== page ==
With the increasing analysis of the differences between President Obama’s policies and those of Mitt Romney, I felt that these wise thoughts by Warren Buffet would be very timely. Mr. Buffet gives a brief and entertaining explanation of how difficult it actually is to create a fair social system. I feel like we have all become very good at critiquing our politicians but when it comes down to actually coming up with creative solutions ourselves, it is a real challenge.
Here is Mr. Buffet:
Let’s just say, Sandy, that it was 24 hours before you were born, and a genie appeared, and said “Sandy, you look like a winner. I have enormous confidence in you, and what I’m going to do is let you set the rules of the society into which you will be born. You can set the economic rules, the social rules, and whatever rules you set will apply during your lifetime, and your children’s lifetimes.”
And you’ll say, “Well, that’s nice, but what’s the catch?”
And the genie says, “Here’s the catch. You don’t know if you’re going to be born rich or poor, white or black, male or female, able-bodied or infirm, intelligent or retarded. All you know is that you’re going to get one ball our of a barrel with, say, 5.8 billion balls in it.” You’re going to participate in what I call the Ovarian Lottery. And it’s the most important thing that will happen to you in your life, but you have no control over it. It’s going to determine far more than your grades in school or anything else that happens to you.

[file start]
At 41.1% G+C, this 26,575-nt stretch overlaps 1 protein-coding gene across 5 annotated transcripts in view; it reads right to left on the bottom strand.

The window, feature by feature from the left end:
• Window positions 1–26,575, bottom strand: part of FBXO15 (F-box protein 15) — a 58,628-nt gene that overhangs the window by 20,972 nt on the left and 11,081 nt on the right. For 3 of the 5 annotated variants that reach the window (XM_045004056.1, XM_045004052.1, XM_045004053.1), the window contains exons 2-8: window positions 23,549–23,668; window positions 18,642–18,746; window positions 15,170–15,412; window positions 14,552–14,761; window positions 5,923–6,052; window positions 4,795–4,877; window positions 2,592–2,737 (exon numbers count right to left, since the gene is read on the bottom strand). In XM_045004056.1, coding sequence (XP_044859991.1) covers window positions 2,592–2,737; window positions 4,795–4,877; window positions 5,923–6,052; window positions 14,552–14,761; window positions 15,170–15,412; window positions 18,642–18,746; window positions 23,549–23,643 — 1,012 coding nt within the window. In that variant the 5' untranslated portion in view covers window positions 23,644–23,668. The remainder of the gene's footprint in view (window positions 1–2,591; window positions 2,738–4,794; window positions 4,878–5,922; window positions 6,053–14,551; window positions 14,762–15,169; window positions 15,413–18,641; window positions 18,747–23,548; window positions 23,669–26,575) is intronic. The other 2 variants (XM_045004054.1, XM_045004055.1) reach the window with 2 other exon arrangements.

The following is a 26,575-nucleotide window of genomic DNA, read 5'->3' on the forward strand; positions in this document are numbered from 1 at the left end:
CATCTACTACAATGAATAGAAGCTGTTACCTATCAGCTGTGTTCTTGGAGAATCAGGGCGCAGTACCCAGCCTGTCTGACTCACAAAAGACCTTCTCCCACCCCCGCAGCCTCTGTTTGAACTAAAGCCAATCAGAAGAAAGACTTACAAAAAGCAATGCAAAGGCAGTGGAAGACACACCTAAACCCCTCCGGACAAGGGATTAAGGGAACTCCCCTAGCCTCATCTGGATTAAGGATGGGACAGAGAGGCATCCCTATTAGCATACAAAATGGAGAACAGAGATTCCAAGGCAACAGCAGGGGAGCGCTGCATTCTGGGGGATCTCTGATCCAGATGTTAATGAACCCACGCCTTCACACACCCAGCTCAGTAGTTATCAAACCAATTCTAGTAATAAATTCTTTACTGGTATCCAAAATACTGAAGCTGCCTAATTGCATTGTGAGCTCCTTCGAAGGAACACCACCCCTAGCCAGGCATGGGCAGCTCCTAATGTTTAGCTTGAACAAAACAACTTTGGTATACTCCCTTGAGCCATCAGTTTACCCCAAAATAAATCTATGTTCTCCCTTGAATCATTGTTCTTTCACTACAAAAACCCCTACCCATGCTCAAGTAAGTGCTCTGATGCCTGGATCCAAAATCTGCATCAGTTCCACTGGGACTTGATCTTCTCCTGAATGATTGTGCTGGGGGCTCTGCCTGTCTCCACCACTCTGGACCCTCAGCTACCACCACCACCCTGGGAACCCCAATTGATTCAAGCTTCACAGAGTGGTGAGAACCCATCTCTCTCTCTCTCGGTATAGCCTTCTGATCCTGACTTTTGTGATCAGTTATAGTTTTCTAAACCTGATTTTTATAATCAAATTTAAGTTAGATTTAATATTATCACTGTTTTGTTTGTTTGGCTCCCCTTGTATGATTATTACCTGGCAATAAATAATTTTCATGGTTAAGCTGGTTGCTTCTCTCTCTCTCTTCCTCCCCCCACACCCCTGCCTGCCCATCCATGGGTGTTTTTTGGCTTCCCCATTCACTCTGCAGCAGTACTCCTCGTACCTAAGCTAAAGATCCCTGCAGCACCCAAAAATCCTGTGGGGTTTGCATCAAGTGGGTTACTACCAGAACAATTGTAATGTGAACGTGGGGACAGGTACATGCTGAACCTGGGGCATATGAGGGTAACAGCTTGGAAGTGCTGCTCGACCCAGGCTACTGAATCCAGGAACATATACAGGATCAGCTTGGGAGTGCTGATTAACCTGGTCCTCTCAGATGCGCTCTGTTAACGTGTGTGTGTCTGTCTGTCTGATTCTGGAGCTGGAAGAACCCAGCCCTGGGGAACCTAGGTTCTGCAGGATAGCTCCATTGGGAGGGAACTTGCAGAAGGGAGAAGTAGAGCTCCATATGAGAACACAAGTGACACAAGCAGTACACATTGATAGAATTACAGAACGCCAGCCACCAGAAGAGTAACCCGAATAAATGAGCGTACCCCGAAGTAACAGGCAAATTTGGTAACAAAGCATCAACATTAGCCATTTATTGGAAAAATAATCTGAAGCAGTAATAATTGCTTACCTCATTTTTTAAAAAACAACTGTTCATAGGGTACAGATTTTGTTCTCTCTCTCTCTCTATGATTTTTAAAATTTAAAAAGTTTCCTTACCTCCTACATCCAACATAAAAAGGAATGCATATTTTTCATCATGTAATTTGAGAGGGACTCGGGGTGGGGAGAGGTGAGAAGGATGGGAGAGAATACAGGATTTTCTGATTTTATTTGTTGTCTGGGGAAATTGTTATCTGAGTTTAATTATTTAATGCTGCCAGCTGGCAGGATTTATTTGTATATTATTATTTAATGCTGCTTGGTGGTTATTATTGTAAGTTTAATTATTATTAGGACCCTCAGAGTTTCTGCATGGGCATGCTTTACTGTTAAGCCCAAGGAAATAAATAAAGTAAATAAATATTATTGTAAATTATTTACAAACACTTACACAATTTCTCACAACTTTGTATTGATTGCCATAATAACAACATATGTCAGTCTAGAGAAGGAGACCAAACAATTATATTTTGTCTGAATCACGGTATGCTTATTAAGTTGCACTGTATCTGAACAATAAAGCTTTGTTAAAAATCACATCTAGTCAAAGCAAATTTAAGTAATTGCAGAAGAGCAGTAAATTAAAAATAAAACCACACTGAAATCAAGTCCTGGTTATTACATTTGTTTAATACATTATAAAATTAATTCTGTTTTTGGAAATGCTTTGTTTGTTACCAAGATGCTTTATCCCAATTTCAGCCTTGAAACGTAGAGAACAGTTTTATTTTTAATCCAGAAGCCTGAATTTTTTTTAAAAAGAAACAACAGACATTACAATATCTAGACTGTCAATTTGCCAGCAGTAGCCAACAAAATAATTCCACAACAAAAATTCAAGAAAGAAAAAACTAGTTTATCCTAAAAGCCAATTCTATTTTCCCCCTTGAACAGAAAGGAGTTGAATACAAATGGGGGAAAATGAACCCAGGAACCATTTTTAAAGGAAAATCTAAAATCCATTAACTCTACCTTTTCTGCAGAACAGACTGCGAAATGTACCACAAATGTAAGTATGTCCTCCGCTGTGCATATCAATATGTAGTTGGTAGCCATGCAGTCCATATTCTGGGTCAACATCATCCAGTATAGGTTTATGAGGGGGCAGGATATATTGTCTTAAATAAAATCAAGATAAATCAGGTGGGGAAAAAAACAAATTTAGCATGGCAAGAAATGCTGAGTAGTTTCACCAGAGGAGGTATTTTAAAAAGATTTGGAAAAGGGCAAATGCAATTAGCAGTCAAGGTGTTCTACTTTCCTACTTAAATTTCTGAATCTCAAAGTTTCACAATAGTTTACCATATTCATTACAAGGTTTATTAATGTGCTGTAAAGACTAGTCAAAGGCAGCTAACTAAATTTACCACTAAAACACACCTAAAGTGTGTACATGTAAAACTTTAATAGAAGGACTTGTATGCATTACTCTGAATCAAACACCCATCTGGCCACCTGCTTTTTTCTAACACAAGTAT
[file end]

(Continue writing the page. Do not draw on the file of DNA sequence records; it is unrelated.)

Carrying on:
Now, what rules do you want to have? I’m not going to tell you the rules, and nobody will tell you; you have to make them up for yourself. But they will affect how you think about what you do in your will and things of that sort. That’s because you’re going to want to have a system that turns out great quantities of good and services, so that your kids can live better than you did, and so that your grandchildren can live better than your kids. You’re going to want a system that keeps Bill Gates and Andy Grove and Jack Welch working long, long after they don’t need to work. You’re going to want the most able people working more than 12 hours a day. So you’ve got to have a system that incentives them, and that turns out goods. But you’re also going to want a system that takes care of the bad balls, the ones that aren’t lucky. If you have a system that is turning out enough goods and services, you can take care of them. You want a system where people are free of fear to some extent. You don’t want people worrying about being sick in their old age, or fearful about going home at night. So you’ll try to design something, assuming you have the goods and services to solve that sort of thing. You’ll want equality of opportunity – a good school system – to make you feel that every piece of talent out there will get the same shot at contributing. And your tax system will follow from your reasoning on that. And what you do with the money you make is another thing to think about. As you work though that, everybody comes up with something a little different. I just suggest you play that little game. (Warren Buffet, “Buffet & Gates on Success,” KCTS/Seattle, May 1998, transcript p.12)